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Crimean Tatars Face Forced Conscription in Ukraine

After centuries of oppression under Russia, the community confronts new challenges with the ongoing war in Ukraine.

Words: Manon Fuchs
Pictures: Konstantin Dyadyun

It was an unusually sunny November day in Sevastopol, Crimea. Perched behind a great podium, Russian President Vladimir Putin prepared to deliver his celebratory Unity Day remarks. Just three months before instigating a bloody war against Ukraine, Putin used this historic holiday to commemorate the reunification of Crimea, a peninsula in Ukraine’s Black Sea, with the Russian Federation.

“Our country has regained its historical unity,” proclaimed Putin. “They are with Russia forever now, as that is the sovereign, free and unbending will of the people, of all our people.”

Russian forces invaded Crimea in 2014 and compelled civilians to participate in a controversial referendum that would determine the future of the peninsula. Crimea’s sizable Russian population overwhelmingly voted to cede from Ukraine. But another unwilling community was forced to return to the clutches of Russia’s empire. They are known as the Crimean Tatars, an Indigenous Turkic minority group that has resisted Russian occupation in Crimea for many centuries.

Responding with minimal sanctions and a weak indictment of the illegal annexation, the international community practically stood by and watched as the Crimean Tatars were absorbed by Russia’s oppressive leadership.

And now more than ever, as Crimean Tatars are forced to fight as conscripted cannon fodder alongside Russian forces against their ally, Ukraine, it is crucial that their story be told.


The Crimean Tatars didn’t always constitute a minority of the peninsula’s population. The actions of the Russian empire, the Soviet Union, and Russia’s present leadership caused their numbers and political power to plummet. Before the Russian Empire seized Crimea in 1783, the Crimean Tatars accounted for 98% of the population. The empire’s periodic expulsions of Crimean Tatars didn’t end until the Russian Revolution’s conclusion in 1923, as the new Soviet government made a concerted effort to empower the local Tatar language and culture.

This period of relative peace for the Crimean Tatars imploded in April 1944, when Soviet Premier Joseph Stalin accused the Crimean Tatar people of collaborating with Nazi forces and deported the entire population to Central Asia. The accused Nazi collaborators included women, children, the elderly, and thousands of demobilized Crimean Tatar soldiers who fought for the Soviet Red Army.

Of the 180,000 deported Crimean Tatars, a whopping 46% died from disease and starvation during the hellish journey. In the wake of their sudden exile, Russian soldiers destroyed mosques, books, and other markers of Tatar and Muslim culture. While Crimean Tatars were brutally torn from the land they had lived in for several centuries, ethnic Russians poured into the empty peninsula. When Crimean Tatars returned some decades later around the time of the collapse of the Soviet state which had exiled them, they found themselves isolated in their Russified homeland.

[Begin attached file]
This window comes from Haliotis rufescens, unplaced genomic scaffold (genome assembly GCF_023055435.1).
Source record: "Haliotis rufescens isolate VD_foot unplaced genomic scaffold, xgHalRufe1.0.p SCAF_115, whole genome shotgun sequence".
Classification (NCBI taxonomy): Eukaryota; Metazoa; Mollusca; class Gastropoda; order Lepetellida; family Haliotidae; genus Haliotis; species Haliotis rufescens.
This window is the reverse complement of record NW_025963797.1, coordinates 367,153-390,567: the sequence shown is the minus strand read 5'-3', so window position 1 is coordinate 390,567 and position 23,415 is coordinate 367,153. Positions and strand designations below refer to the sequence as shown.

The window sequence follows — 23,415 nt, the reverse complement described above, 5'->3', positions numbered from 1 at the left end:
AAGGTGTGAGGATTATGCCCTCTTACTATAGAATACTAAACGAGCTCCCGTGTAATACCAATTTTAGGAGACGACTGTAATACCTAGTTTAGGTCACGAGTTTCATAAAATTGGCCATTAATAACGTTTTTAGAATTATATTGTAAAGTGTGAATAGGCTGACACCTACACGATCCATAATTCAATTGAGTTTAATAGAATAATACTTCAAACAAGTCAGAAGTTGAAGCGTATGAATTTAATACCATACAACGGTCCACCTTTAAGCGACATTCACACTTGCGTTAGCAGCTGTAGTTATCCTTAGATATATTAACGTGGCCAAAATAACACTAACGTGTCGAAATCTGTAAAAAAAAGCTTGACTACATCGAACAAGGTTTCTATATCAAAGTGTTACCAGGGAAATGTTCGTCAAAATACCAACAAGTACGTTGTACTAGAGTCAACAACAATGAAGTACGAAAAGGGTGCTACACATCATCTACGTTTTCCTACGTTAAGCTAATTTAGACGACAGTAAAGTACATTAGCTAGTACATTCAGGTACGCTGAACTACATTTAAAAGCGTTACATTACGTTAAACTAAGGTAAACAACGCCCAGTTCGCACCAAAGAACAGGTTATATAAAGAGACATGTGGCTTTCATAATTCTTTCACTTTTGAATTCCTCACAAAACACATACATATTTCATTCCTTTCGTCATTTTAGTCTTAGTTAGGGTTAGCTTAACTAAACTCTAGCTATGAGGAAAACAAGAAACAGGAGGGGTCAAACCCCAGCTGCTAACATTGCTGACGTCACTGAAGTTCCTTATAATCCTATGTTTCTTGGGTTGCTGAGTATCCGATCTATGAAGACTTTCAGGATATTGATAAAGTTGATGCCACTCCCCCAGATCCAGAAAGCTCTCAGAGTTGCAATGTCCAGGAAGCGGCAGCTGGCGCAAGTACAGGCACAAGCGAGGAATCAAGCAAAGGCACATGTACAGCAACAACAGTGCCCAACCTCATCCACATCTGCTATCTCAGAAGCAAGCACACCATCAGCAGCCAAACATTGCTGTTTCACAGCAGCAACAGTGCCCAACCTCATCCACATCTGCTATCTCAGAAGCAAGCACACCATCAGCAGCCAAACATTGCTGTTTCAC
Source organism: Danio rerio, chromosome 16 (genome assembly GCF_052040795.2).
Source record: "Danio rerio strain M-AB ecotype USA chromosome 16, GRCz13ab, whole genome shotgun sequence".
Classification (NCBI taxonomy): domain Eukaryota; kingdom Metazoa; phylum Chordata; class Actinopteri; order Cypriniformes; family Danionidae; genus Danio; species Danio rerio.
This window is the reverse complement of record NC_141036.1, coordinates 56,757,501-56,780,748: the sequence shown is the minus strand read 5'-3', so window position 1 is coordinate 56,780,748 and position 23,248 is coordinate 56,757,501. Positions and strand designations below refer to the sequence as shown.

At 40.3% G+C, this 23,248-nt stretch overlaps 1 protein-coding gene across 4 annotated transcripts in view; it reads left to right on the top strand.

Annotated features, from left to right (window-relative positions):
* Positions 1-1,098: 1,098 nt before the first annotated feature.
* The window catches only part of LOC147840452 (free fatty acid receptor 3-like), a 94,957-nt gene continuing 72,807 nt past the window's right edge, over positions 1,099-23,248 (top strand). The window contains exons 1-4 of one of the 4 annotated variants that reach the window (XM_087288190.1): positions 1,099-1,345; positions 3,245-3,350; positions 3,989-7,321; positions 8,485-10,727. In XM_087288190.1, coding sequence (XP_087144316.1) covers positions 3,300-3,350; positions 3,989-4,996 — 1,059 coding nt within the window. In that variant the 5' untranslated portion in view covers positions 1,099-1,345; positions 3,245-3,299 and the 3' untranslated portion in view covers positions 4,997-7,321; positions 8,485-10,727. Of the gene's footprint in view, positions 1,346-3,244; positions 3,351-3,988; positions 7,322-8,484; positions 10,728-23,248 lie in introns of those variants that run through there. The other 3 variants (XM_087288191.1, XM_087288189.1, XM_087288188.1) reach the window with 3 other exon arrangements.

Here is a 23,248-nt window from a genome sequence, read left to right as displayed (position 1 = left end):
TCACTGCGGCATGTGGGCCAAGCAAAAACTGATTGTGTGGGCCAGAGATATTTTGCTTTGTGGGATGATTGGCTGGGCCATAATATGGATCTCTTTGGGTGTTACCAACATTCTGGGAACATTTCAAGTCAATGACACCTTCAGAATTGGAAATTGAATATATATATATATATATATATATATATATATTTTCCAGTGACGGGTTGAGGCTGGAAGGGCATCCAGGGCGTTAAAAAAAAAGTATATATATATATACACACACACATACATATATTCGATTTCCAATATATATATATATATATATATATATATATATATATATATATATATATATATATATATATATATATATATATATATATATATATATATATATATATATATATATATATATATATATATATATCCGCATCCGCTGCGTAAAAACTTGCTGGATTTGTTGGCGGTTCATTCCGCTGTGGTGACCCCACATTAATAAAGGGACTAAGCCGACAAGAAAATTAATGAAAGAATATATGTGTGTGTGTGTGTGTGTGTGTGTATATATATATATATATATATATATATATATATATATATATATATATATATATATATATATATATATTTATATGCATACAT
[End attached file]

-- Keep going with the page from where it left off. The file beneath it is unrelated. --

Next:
Before the Russian Empire seized Crimea in 1783, the Crimean Tatars accounted for 98% of the population.

Still, the Crimean Tatars persisted. Thanks to Krushchev’s decision to gift the Ukrainian government the peninsula in 1954, they were able to rebuild their communities under a more tolerant leadership. This newfound stability proved to be temporary, as a tragic twist of fate injected chaos back into the peninsula.

In 2014, Putin demanded that the territory return to Russia. Arguing that the territory was Russia’s by right due to the empire’s colonial conquest of Crimea in the 18th century, Putin held a referendum to confirm the peninsula’s rightful ruler. Despite the referendum’s unbelievable 96% vote in favor of a Russian government, Ukrainian journalist Mykola Semena explained in an interview with Crimea Realities how Crimeans voted at gunpoint and were given little choice but to endorse a transition to Russian leadership. The Crimean Tatars were once again pushed further into minority status, as an estimated one million ethnic Russians poured into the peninsula after the annexation.

Back under the familiar shackles of an old enemy, Crimean Tatars have been disproportionately subjected to raids, nonstop surveillance, and crackdowns on their media. Any criticism of the occupying power results in trumped-up terrorism charges and swift trips to prison for the accused party or their family members.


Notable Crimean organizations such as Crimea SOS and the Association of Reintegration of Crimea now point toward further escalation in Russia’s ethnic cleansing of the Crimean Tatar population.